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Glass in architecture – and its danger for birds

As the human population grows, so does its effect on local flora and fauna. Urbanisation has seen human habitation creeping into areas that were traditionally the realm of wildlife, presenting birds and animals with unfamiliar obstacles and structures, to which many find it hard or impossible to adapt.

With this urbanisation and population growth has come the need for greater population density and more efficient land use and, as a result, buildings have risen in height, often into the flight paths of domestic and migratory species of birds. This problem is then compounded by the increasing use of glazing in architecture. From skyscraper curtain walls to feature windows in domestic buildings, glass has become an important material for both structural and aesthetic purposes.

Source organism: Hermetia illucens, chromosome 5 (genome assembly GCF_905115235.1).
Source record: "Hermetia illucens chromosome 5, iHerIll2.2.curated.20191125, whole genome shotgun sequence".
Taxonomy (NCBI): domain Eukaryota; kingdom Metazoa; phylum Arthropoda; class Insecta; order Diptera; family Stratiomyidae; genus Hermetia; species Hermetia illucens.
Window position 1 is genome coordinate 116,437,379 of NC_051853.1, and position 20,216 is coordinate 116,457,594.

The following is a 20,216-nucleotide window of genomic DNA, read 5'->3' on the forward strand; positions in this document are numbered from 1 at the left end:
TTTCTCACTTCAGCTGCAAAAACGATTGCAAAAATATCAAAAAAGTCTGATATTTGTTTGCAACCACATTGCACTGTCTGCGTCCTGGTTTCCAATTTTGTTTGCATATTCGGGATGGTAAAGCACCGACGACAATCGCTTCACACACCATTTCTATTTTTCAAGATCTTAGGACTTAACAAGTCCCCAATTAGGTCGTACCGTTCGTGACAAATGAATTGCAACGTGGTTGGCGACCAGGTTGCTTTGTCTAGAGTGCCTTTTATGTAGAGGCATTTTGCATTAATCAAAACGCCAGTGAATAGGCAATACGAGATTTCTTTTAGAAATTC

Birds do not perceive glass in the way we do. Although it is transparent, we see all the visual cues, such as geometric shapes, frames, mullions and mounts, but to a bird, a modern float-glass panel is an opening or an entrance to a tunnel, it may also reflect vegetation and appear to them as safe passage. They simply don’t have the same perception as us. Urbanisation, habitat encroachment, taller buildings and the wider proliferation of glazing have come together to create a real danger for birds, so we have to be conscious of this in our design exercise.

 

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